Author: Steve Smith, Staff Writer

Baxter found the fortune teller at the very back of the carnival grounds, as far away from the entrance as one could get without leaving the sprawling complex. It was either an afterthought or the origin point, which exactly was unclear.

The ancient tent canvas was greasy grey, the surface the texture of stiff leather, pulled tight over the center pole. The guide ropes stiff as iron keeping the walls at right angles to the ground.

The sign, carefully lettered in a bold calligraphic script, read simply ‘Futures Told, Inquire Within’, and hung beside a black tear of an entranceway which beckoned through the mist.

Baxter stepped into the darkness and followed a soft glow left, partway around the inside of the tent, until he emerged into the interior proper.

A low ceiling of sorts was composed of hundreds of light bulbs suspended by lengths of string stretching up into the darkness. Some were familiar incandescents of various shapes and sizes, some long skinny chandelier styles, and some large clear bulbous affairs, all unlit, having no apparent wiring. Each was tied by their metal base such that their bottom faces were at the same level and spaced equally about a shoulder’s width away from the next nearest in a grid that filled the room.

In the middle was a simple table, and on either side, there was a single straight back chair.

“Come, sit.” The voice came from everywhere and nowhere, and Baxter jumped despite himself, so focused on the decor he’d forgotten there would be someone else here.

From the darkness on the opposite side of the tent, perhaps fifteen meters away, the bulbs started to glow above a figure emerging from another entranceway.

He moved slowly and deliberately across the room to stand behind one of the chairs, and as he did so, a meter wide circle of light followed him, the hanging bulbs brightest at the point directly above his head.

Baxter walked to the table, hesitated for a moment, then pulled out one chair and sat. The parlour trick impressed him. The table had appeared weathered and worn as he approached, but he could see the top now was, in fact, a vivid green dressed in immaculate felt. The man remained standing for a long moment before sitting down himself, the lights above him dimming slightly as he did so.

Baxter cleared his throat, and then started “I’d like you to tell me–”

“I will look into your future, and I will tell you what I see,” the man interrupted as though Baxter himself hadn’t spoken at all, “what you do with what you learn is not my concern.”

Baxter sat back and crossed his arms, the man, in contrast, leaned forward, placing well-manicured hands flat on the table, crisp shirt-cuffs pinned with shining gold links. The light cast strange shadows, hiding the features of the man’s face, and when Baxter looked down, he would have sworn for a moment the man’s trousers were frayed at the edges, his shoes nearly worn through, but then the light changed and reflected back off highly polished oxfords below sharply creased slacks.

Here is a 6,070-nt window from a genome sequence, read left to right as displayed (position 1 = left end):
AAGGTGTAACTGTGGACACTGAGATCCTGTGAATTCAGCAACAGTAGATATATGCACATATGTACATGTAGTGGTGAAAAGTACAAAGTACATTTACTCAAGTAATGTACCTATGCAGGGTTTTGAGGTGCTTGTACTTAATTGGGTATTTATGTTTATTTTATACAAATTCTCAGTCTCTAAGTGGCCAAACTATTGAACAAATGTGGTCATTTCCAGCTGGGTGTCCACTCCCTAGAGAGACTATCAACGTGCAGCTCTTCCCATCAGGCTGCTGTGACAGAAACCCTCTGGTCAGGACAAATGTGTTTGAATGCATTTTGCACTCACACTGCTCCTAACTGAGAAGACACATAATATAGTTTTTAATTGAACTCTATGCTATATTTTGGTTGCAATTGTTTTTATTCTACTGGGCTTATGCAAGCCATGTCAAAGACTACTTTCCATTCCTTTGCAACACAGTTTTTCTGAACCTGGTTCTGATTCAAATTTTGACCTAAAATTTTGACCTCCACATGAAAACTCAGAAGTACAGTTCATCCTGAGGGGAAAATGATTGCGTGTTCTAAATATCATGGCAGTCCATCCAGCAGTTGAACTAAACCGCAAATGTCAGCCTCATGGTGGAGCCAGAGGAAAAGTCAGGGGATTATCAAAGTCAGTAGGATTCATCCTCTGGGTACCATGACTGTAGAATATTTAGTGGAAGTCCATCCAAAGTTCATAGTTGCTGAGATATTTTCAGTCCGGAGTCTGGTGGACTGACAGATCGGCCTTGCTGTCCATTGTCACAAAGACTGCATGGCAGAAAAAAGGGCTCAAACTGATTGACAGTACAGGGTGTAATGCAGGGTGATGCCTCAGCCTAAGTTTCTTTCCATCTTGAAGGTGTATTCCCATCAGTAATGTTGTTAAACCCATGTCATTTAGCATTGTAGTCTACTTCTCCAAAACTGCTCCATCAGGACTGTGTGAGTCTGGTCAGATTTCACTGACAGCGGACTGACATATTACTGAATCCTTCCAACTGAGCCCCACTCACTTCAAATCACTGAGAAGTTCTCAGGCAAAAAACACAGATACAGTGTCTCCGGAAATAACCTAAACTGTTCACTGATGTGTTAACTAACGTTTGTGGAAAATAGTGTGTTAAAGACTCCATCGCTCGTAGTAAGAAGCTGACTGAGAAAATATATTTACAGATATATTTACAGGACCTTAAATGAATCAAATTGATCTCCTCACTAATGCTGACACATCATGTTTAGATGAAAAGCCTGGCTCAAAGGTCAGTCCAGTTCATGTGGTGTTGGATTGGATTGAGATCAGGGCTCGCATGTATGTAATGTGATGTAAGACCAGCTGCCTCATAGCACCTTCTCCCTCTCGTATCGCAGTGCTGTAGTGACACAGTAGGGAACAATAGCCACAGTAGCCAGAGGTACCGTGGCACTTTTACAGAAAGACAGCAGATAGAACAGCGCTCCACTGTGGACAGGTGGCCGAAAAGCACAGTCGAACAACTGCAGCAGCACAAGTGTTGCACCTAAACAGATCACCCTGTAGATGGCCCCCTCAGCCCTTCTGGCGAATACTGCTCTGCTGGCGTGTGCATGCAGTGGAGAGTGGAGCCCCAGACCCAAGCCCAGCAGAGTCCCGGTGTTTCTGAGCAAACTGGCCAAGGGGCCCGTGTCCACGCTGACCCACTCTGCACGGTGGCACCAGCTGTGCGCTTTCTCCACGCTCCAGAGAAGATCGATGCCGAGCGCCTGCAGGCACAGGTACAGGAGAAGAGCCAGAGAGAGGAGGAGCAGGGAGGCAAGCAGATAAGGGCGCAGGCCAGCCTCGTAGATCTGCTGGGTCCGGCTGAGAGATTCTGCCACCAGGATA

“Your hands,” the man said, turning his own palms up. Baxter paused, then leaned forward to place his hands on top of the man’s, and…

Jacob relaxed and sighed. The customer before him sat frozen in place, eyes fixed and pupils fully dilated. He took a deep breath, focused intently on the darkness inside the man’s barely visible irises, exhaled and then…

They were in a kitchen, seated at the table where Baxter was reading a letter in his shirtsleeves, a mug of coffee forgotten, a piece of toast in mid-flight between plate and mouth. Jacob stood and quickly scanned the letter over his shoulder, a ‘Dear John’ from a Vanessa expressing her frustration with his persistent indiscretions, informing him that she’d taken the kids, and he would hear from her lawyer.

Jacob filed the information away and looked cautiously out the kitchen window. They were here, too. Shadows of men staring back at him, unseeing at a distance, but here. Clearly, this wasn’t a viable exit either.

As he turned back to the kitchen table, he reached up and carefully unscrewed the light bulb from the hanging fixture, and then…

“You are going to lose Vanessa if you choose to womanize.” The man was sitting back now, and Baxter blinked twice before snatching his hands back from where they’d been suspended in the air over the empty table.

“Vanessa?” He said, his voice rising, uncertain. “From accounting?” Uncertainty turning to disbelief.

“There will be children, and happiness, a home, but you’ll throw it all away on frivolous affairs.”

The man stood, the lights overhead glowing with his ascent, and they followed as he walked back towards the edge of the tent, where he paused only for a moment to reach above and tie the new bulb to a dangling bit of string.

“See yourself out.”

And with that he was gone, leaving Baxter almost completely in the dark.